The event featured another celebrity guest speaker by way of television presenter and BBC economics editor Evan Davis, who was handed the impossible task of explaining to a worried audience of developers, fund managers and investors what was going to happen to the global economy.

Davis presented three possible global economic scenarios, each with an "equal chance" of becoming reality. They were global "rebalancing", "inflation" and "recession", each getting progressively gloomy. The situation, it seems, hinges on how the current unsustainable imbalance between the US's overspending and China's heavy saving and production of cheap goods for western consumers is remedied in the future.

Davis's speech no doubt did nothing to dispel the current uncertainty affecting the industry and this was evident in a subsequent debate between panellists Karl Petrikovics, CEO of Immofinanz in Austria, Judith Mayhew Jonas, Michael Strong of CB Richard Ellis, Menno Maas from ING Real Estate and moderator Scott Malkin, chairman of Value Retail in London. The panel debate, which was one of a number of concurrent sessions at the conference, attempted to apply experience from previous periods of downturn to today's situation.

While Maas made the point that Europe today does not have the oversupply problems it did in the late 1980s and early 1990s, there certainly seemed to be a lot of pessimism in the room. A show of hands revealed that the majority of attendees expected troubles in the market to continue for at least another 12 months, while a significant number expected that it would last something closer to 24 months. If the latter section of the audience was correct, Strong noted, it would have very serious implications for the real estate industry.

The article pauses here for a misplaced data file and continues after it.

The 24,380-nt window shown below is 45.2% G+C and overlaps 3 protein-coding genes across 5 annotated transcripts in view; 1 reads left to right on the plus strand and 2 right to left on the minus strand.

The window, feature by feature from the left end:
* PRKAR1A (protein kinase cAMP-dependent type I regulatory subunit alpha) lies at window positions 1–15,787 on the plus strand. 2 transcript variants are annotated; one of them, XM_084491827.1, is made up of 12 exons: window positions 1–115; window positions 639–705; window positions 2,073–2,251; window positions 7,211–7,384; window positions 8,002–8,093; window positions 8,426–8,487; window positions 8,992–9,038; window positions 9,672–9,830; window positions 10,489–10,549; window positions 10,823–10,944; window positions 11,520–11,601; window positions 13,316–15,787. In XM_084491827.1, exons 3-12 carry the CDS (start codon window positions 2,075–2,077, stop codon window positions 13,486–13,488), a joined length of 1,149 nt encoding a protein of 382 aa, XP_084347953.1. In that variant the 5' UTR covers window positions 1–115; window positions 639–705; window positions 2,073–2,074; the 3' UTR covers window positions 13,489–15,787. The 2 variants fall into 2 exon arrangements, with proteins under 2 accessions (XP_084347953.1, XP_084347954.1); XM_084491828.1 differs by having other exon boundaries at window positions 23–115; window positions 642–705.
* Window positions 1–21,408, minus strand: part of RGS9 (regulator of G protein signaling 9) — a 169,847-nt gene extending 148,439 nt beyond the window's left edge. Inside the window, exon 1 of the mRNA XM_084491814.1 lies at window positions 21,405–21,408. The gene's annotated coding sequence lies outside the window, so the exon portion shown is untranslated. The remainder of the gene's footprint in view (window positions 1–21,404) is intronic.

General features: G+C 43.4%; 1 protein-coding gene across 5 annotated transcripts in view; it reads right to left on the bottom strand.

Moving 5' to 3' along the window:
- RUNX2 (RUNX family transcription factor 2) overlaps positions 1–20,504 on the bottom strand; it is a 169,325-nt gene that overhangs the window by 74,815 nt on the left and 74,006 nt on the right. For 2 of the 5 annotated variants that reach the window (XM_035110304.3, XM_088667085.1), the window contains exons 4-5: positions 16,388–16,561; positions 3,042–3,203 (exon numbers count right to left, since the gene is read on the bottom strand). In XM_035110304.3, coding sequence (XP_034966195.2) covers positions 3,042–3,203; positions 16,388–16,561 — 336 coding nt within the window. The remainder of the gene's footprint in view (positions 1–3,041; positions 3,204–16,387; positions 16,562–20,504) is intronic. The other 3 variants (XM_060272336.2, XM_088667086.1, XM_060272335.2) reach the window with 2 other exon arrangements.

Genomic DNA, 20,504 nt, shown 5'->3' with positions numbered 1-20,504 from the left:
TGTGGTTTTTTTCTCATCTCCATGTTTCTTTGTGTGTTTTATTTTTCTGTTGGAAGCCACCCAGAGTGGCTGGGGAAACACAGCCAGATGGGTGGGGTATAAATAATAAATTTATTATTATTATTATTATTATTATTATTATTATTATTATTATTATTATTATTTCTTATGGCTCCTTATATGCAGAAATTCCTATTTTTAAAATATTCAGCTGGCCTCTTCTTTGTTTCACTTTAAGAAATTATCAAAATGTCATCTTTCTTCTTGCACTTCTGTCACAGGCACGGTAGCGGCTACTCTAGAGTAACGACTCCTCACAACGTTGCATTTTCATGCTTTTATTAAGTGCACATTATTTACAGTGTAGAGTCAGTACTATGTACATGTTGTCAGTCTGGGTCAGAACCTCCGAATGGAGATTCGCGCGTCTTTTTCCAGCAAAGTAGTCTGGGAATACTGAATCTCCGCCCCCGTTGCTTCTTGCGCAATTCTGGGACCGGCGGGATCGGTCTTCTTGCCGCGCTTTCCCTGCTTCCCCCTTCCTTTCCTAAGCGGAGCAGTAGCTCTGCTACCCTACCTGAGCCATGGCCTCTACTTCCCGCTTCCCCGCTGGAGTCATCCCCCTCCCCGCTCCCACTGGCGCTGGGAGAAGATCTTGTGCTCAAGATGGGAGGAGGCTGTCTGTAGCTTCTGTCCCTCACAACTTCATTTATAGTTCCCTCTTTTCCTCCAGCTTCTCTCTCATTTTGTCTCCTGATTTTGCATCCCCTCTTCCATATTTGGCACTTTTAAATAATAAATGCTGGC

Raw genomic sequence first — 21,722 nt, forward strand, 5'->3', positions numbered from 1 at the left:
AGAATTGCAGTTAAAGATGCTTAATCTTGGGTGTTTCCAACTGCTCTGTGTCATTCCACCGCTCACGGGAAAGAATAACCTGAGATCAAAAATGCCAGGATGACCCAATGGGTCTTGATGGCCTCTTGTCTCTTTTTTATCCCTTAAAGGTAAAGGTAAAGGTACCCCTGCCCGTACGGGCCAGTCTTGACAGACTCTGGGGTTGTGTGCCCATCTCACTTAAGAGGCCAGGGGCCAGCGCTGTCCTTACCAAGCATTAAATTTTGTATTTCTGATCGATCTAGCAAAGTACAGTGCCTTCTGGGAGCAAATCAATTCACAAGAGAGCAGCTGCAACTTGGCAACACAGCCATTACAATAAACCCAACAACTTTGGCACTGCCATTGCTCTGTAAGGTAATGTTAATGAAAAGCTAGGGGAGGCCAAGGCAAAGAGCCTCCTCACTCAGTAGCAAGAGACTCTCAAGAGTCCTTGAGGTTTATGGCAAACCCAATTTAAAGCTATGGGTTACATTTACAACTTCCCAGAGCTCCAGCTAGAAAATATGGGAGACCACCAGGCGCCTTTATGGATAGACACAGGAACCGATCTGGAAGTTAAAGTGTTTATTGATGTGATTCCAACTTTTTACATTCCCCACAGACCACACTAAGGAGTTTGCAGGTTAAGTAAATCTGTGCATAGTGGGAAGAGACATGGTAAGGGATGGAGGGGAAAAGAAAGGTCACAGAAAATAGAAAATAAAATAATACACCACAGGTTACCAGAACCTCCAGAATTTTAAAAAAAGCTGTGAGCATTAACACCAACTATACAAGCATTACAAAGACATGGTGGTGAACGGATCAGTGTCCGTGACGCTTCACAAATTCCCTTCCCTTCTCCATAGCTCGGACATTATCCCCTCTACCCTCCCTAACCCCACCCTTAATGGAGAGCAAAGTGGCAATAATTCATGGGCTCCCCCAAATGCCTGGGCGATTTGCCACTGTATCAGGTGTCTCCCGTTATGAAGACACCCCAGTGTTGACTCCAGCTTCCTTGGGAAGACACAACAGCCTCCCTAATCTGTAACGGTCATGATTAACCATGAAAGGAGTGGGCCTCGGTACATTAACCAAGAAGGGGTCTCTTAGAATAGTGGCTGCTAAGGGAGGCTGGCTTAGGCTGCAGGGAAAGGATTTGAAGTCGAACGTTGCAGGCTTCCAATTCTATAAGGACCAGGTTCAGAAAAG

Elsewhere, leaders of a coalition that had approached the European Commission over the creation of pan-European REIT legislation came together to explain their plans. The speakers included Nils Kok of Maastricht University who, together with Piet Eichholtz, has produced a research report for the coalition (see IPE Real Estate January/February 2008). Other speakers included Michael MacBrien, director general of the European Property Federation, Joaquim Ribeiro, coalition chairman and finance director of Sonae Sierra, and Simon Rubinsohn, chief economist for the Royal Institution of Chartered Surveyors. Alec Emmott, principal at Europroperty Consulting, who was involved in setting up the French SIIQ - one of Europe's first REITs - was also in attendance to add a non-coalition perspective.

Kok explained that the current collection of European REIT regimes represented an "inconsistent patchwork" that "distorts competition" since varying tax exemptions often can lead to "unequal benefits for investors from different countries". The introduction of a pan-European vehicle, it was argued, would overcome the obstacles to cross-border investments, reducing volatility and improving market security.

While Emmott believed the report by Kok and Eichholtz was important work and needed to be done, he admitted to having many doubts, not with the objective per se but with its "means". Getting the whole of Europe to decide on a blanket regime that it would adhere to was ambitious to say the least, he thought. He made the point that France itself has 270 cross-border treaties.

Emmott was keen to stress more than anything else the importance for the coalition to consult on a national level with individual members states before simply "going to Brussels".